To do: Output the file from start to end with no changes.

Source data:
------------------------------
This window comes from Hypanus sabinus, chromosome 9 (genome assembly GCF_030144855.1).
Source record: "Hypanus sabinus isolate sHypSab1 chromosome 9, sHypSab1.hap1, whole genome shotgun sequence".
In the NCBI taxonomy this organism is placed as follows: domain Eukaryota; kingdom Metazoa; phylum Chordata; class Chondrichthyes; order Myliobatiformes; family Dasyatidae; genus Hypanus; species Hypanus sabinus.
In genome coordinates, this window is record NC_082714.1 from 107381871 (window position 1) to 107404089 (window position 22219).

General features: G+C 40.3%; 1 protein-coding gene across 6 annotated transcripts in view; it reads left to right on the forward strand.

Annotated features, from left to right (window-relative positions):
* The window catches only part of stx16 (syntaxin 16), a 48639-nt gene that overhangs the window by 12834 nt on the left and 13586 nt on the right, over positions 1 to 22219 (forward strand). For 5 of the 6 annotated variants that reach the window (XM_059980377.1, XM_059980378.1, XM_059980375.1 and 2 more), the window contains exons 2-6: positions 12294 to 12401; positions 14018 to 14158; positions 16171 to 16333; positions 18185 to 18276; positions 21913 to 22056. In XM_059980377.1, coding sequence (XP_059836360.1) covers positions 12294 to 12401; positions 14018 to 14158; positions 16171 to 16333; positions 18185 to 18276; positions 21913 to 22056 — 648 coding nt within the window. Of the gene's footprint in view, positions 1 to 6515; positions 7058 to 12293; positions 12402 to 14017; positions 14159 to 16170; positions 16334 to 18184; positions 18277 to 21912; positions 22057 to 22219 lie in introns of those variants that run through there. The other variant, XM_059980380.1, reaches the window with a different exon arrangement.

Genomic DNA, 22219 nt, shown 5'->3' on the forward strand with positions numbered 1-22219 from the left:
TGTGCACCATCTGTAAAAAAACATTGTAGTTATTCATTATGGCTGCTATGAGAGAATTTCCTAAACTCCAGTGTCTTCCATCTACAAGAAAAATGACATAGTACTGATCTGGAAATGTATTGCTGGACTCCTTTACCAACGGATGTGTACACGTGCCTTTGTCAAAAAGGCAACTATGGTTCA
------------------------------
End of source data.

This window comes from Hypanus sabinus, chromosome 9 (genome assembly GCF_030144855.1).
Source record: "Hypanus sabinus isolate sHypSab1 chromosome 9, sHypSab1.hap1, whole genome shotgun sequence".
In the NCBI taxonomy this organism is placed as follows: domain Eukaryota; kingdom Metazoa; phylum Chordata; class Chondrichthyes; order Myliobatiformes; family Dasyatidae; genus Hypanus; species Hypanus sabinus.
In genome coordinates, this window is record NC_082714.1 from 107381871 (window position 1) to 107404089 (window position 22219).

General features: G+C 40.3%; 1 protein-coding gene across 6 annotated transcripts in view; it reads left to right on the forward strand.

Annotated features, from left to right (window-relative positions):
* The window catches only part of stx16 (syntaxin 16), a 48639-nt gene that overhangs the window by 12834 nt on the left and 13586 nt on the right, over positions 1 to 22219 (forward strand). For 5 of the 6 annotated variants that reach the window (XM_059980377.1, XM_059980378.1, XM_059980375.1 and 2 more), the window contains exons 2-6: positions 12294 to 12401; positions 14018 to 14158; positions 16171 to 16333; positions 18185 to 18276; positions 21913 to 22056. In XM_059980377.1, coding sequence (XP_059836360.1) covers positions 12294 to 12401; positions 14018 to 14158; positions 16171 to 16333; positions 18185 to 18276; positions 21913 to 22056 — 648 coding nt within the window. Of the gene's footprint in view, positions 1 to 6515; positions 7058 to 12293; positions 12402 to 14017; positions 14159 to 16170; positions 16334 to 18184; positions 18277 to 21912; positions 22057 to 22219 lie in introns of those variants that run through there. The other variant, XM_059980380.1, reaches the window with a different exon arrangement.

Genomic DNA, 22219 nt, shown 5'->3' on the forward strand with positions numbered 1-22219 from the left:
TGTGCACCATCTGTAAAAAAACATTGTAGTTATTCATTATGGCTGCTATGAGAGAATTTCCTAAACTCCAGTGTCTTCCATCTACAAGAAAAATGACATAGTACTGATCTGGAAATGTATTGCTGGACTCCTTTACCAACGGATGTGTACACGTGCCTTTGTCAAAAAGGCAACTATGGTTCA